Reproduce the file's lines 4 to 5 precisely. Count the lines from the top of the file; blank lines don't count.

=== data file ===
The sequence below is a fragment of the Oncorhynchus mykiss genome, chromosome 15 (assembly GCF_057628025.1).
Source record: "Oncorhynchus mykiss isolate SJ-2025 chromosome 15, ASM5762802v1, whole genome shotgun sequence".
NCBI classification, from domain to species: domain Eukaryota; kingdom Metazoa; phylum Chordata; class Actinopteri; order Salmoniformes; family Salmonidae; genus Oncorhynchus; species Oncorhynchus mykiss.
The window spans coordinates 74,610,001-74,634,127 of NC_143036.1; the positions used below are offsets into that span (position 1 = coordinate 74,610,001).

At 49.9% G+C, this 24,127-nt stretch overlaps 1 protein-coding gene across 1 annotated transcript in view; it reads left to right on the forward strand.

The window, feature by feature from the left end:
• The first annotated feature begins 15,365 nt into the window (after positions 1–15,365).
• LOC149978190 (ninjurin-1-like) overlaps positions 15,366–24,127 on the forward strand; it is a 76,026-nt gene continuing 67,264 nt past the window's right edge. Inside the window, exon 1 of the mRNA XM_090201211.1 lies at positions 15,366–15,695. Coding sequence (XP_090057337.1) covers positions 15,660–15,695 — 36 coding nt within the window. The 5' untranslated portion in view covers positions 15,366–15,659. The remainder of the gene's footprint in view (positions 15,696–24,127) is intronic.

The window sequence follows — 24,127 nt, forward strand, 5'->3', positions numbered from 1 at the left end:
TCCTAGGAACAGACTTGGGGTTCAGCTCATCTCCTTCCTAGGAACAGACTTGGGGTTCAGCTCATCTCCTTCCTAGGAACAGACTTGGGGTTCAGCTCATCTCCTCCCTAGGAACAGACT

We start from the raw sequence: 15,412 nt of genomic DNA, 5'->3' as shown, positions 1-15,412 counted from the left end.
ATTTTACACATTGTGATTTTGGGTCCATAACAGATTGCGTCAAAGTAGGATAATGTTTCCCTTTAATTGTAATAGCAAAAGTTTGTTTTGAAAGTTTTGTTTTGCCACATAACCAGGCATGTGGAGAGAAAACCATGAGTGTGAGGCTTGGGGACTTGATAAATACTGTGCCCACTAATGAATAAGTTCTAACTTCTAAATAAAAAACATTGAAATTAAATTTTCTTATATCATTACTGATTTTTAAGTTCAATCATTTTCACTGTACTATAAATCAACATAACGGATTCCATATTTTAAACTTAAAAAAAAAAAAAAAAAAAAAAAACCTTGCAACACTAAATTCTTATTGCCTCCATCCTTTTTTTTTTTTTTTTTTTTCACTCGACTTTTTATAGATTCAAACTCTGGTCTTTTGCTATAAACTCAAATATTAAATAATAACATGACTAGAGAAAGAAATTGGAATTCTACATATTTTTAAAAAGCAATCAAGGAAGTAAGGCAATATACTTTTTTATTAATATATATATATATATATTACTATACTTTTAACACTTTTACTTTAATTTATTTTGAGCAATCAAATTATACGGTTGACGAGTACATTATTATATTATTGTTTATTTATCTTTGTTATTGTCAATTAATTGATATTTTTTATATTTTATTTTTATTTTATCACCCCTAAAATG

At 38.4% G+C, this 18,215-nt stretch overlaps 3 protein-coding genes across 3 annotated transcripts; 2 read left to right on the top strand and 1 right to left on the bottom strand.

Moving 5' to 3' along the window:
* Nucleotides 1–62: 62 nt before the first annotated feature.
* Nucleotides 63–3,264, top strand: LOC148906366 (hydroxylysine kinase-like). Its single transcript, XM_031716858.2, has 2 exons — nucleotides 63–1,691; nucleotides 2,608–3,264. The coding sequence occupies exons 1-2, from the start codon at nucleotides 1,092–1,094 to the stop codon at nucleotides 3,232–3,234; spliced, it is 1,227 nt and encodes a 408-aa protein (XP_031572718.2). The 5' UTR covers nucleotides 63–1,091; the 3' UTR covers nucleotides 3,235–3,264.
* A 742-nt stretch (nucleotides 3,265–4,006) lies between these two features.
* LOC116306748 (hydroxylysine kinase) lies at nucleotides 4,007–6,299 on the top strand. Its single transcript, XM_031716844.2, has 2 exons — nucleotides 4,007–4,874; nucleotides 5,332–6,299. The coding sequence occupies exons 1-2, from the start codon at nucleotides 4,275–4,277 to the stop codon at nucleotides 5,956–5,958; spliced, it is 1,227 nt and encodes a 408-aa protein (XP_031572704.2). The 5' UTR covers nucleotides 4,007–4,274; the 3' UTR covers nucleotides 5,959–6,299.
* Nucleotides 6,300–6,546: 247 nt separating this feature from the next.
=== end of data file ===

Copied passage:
The window spans coordinates 74,610,001-74,634,127 of NC_143036.1; the positions used below are offsets into that span (position 1 = coordinate 74,610,001).

At 49.9% G+C, this 24,127-nt stretch overlaps 1 protein-coding gene across 1 annotated transcript in view; it reads left to right on the forward strand.